Being body positive basically means liking and maybe even loving the way your body looks. It is an open embrace of your perceived flaws and imperfections. Body neutrality brings into focus the idea that your body is what it is. You shouldn’t feel positive or negative about it. Rather, accept it ‘as is.’ It is just another part of who you are.
My issue with body positivity is simple – it’s exhausting. You cannot be expected to maintain that level of positivity and love for a body you have spent a lifetime hating. When your own demons take a toll and you don’t measure up to the standard, you feel like a failure. The fall from body positivity is like a free fall from a cliff – you don’t glide down, you hit the ground hard. Enter body neutrality. Body neutrality for me gives me the flexibility to be body positive one day – but not the next. It rescues me from the fixation and energy required to maintain a body positive mentality.
I have a strong sense of purpose in life. It is disappointing that body shame has kept my fierce spirit at bay mentally, physically, and most definitely sexually. Toxic masculinity in gay culture has given me a sense of what my body is ‘supposed’ to be in order to be a Real Man. I am a real man. No washboard abs, perky pecs, big biceps, or huge genitalia will change that… that’s the truth. Body acceptance is ongoing and unfortunately, slow. So I started posting pictures of myself on social media in a desperate attempt to regain some of the self confidence I found with men complimenting my size and body. I posted a few provocative photos of myself in some cute undies – a fetish my last partner had helped me realize – and I found some personal acceptance in the compliments that men gave me but it was hollow. I was still hiding but I didn’t know it at the time.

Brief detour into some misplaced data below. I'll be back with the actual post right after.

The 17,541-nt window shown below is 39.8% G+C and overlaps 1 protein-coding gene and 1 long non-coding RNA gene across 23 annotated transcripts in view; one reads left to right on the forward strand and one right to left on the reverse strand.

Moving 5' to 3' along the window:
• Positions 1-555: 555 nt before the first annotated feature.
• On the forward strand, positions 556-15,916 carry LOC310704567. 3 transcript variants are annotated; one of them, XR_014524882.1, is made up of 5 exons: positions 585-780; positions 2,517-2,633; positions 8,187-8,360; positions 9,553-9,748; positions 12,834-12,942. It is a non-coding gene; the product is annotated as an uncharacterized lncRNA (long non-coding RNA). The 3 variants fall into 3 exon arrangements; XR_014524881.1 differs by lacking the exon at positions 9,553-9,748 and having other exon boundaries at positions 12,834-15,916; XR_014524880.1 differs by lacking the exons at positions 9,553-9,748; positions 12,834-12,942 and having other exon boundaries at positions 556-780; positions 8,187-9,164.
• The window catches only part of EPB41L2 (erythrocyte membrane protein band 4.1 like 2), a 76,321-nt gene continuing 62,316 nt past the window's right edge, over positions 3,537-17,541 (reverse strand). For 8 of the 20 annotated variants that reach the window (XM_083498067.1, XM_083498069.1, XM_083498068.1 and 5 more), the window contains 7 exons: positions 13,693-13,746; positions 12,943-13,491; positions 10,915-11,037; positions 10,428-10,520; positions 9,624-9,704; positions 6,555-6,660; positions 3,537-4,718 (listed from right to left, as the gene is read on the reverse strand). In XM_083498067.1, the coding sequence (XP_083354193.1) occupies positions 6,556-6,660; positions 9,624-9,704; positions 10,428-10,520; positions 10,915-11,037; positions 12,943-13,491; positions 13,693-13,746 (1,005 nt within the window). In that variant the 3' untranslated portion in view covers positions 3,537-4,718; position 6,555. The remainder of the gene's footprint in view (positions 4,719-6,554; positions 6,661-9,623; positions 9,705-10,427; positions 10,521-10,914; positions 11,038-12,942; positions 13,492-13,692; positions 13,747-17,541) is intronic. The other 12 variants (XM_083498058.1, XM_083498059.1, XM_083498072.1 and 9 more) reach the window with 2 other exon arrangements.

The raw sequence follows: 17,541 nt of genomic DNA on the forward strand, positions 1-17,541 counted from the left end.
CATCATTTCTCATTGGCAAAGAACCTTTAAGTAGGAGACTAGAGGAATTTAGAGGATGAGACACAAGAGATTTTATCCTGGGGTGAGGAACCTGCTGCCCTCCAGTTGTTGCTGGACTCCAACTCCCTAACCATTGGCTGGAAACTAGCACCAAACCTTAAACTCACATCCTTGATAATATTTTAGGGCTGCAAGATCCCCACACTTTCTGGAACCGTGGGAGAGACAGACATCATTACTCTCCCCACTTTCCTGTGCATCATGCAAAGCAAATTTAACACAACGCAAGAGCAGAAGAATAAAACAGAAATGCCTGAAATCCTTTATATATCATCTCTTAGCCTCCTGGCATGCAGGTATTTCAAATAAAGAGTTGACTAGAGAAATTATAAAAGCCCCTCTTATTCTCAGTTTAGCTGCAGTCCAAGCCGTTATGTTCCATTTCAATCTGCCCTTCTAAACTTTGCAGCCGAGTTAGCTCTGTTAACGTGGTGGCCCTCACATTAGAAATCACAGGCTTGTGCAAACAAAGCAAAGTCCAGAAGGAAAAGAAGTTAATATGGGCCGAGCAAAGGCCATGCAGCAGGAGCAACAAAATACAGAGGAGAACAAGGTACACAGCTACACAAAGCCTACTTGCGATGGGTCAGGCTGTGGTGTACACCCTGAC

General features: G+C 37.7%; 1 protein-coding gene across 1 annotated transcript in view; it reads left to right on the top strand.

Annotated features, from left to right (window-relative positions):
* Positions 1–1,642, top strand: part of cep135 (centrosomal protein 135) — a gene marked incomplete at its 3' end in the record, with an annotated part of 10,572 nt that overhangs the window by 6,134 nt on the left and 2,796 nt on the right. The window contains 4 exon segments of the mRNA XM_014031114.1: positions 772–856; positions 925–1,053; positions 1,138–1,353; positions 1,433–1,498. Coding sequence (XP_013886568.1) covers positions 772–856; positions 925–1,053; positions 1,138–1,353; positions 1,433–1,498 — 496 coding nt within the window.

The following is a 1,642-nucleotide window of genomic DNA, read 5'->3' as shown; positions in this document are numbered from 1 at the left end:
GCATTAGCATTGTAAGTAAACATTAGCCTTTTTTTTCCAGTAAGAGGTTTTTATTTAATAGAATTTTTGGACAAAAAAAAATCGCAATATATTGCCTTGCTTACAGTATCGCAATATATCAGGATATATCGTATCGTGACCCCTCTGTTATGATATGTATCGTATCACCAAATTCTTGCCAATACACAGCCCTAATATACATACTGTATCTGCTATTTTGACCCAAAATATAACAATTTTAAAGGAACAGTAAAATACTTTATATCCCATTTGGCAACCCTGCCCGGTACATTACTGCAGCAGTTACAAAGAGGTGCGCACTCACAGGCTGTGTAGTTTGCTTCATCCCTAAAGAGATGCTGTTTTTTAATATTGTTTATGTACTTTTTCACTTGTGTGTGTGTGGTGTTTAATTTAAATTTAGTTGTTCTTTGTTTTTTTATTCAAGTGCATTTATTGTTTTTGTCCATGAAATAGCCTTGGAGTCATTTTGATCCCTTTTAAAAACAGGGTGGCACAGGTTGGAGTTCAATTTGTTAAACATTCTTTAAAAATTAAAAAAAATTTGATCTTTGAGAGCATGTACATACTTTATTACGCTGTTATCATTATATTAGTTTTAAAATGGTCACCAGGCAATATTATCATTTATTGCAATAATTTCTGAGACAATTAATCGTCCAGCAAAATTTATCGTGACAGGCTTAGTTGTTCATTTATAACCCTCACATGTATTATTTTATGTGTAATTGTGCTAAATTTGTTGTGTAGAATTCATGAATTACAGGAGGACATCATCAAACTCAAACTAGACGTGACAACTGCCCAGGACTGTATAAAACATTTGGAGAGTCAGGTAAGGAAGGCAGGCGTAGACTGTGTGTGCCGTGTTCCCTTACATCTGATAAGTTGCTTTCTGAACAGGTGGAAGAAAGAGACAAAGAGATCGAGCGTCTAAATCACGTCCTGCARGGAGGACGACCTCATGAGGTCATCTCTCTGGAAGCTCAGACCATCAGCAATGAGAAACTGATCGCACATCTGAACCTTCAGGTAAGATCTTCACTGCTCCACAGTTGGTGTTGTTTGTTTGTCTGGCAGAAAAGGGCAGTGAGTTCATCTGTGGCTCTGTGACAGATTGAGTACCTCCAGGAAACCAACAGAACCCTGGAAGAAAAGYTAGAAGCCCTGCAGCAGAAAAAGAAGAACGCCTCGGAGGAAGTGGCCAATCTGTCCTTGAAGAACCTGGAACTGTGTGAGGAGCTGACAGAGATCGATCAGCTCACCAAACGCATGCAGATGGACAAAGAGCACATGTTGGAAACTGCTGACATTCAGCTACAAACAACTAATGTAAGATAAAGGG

I’m not ashamed of my account but some would consider it sex work. While there is definitely a sexual component to what I do – you have to see my body if I’m going to talk about body and sex positivity. This is actually my second attempt at a body positive account. My first account was a challenge to myself to embrace my own sexuality and sense of what it meant for me, as a plus size man, to be sexy. So that account was meant to be 365 days of underwear posts. That would be my account. Just a post of me in my underwear. Day one was terrifying. I kept asking myself, ‘Can you really do this? You know once it is on the internet – it never really goes away.’ I was tentative and insecure so I told myself I could just post from my torso down. No one saw my face.
After that account shuddered, I decided I had to be honest with my followers and more importantly with myself. If I wanted to go on this sex positive body positive journey – I had to embrace all of me. I had to be vulnerable. So I posted my face. That was a big step for me. An account user, @bigplo, who had been following my first account was the first to comment. It was just an emoji of hands clapping. It felt like something big had happened when I posted my face. It was big. It was acceptance. Body acceptance is a journey – not a destination and this was my first step in on ongoing journey. A journey that is not always easy, one that comes with ups and downs, but only serves to make a stronger me.